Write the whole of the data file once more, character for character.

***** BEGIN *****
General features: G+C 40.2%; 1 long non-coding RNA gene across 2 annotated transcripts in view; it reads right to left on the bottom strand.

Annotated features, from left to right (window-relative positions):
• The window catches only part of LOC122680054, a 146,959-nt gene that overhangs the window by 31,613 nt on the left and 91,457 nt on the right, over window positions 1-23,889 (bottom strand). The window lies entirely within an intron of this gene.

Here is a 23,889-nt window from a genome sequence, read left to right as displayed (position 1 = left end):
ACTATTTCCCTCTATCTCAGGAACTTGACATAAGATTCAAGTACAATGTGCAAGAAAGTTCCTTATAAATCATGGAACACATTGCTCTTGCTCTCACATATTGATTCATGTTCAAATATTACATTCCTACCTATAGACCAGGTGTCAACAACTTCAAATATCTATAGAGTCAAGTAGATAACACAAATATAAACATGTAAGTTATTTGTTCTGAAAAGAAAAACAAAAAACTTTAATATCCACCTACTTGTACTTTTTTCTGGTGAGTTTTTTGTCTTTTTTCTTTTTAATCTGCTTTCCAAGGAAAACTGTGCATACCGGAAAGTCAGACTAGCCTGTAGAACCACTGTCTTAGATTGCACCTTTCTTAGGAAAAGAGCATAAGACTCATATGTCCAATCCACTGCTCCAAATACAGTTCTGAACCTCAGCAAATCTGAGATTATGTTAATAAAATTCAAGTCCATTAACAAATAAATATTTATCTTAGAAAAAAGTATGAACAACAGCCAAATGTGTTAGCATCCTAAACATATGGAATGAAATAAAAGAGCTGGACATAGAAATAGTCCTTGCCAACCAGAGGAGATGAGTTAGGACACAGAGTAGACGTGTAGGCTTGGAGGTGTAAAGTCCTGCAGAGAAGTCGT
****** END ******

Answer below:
General features: G+C 40.2%; 1 long non-coding RNA gene across 2 annotated transcripts in view; it reads right to left on the bottom strand.

Annotated features, from left to right (window-relative positions):
• The window catches only part of LOC122680054, a 146,959-nt gene that overhangs the window by 31,613 nt on the left and 91,457 nt on the right, over window positions 1-23,889 (bottom strand). The window lies entirely within an intron of this gene.

Here is a 23,889-nt window from a genome sequence, read left to right as displayed (position 1 = left end):
ACTATTTCCCTCTATCTCAGGAACTTGACATAAGATTCAAGTACAATGTGCAAGAAAGTTCCTTATAAATCATGGAACACATTGCTCTTGCTCTCACATATTGATTCATGTTCAAATATTACATTCCTACCTATAGACCAGGTGTCAACAACTTCAAATATCTATAGAGTCAAGTAGATAACACAAATATAAACATGTAAGTTATTTGTTCTGAAAAGAAAAACAAAAAACTTTAATATCCACCTACTTGTACTTTTTTCTGGTGAGTTTTTTGTCTTTTTTCTTTTTAATCTGCTTTCCAAGGAAAACTGTGCATACCGGAAAGTCAGACTAGCCTGTAGAACCACTGTCTTAGATTGCACCTTTCTTAGGAAAAGAGCATAAGACTCATATGTCCAATCCACTGCTCCAAATACAGTTCTGAACCTCAGCAAATCTGAGATTATGTTAATAAAATTCAAGTCCATTAACAAATAAATATTTATCTTAGAAAAAAGTATGAACAACAGCCAAATGTGTTAGCATCCTAAACATATGGAATGAAATAAAAGAGCTGGACATAGAAATAGTCCTTGCCAACCAGAGGAGATGAGTTAGGACACAGAGTAGACGTGTAGGCTTGGAGGTGTAAAGTCCTGCAGAGAAGTCGT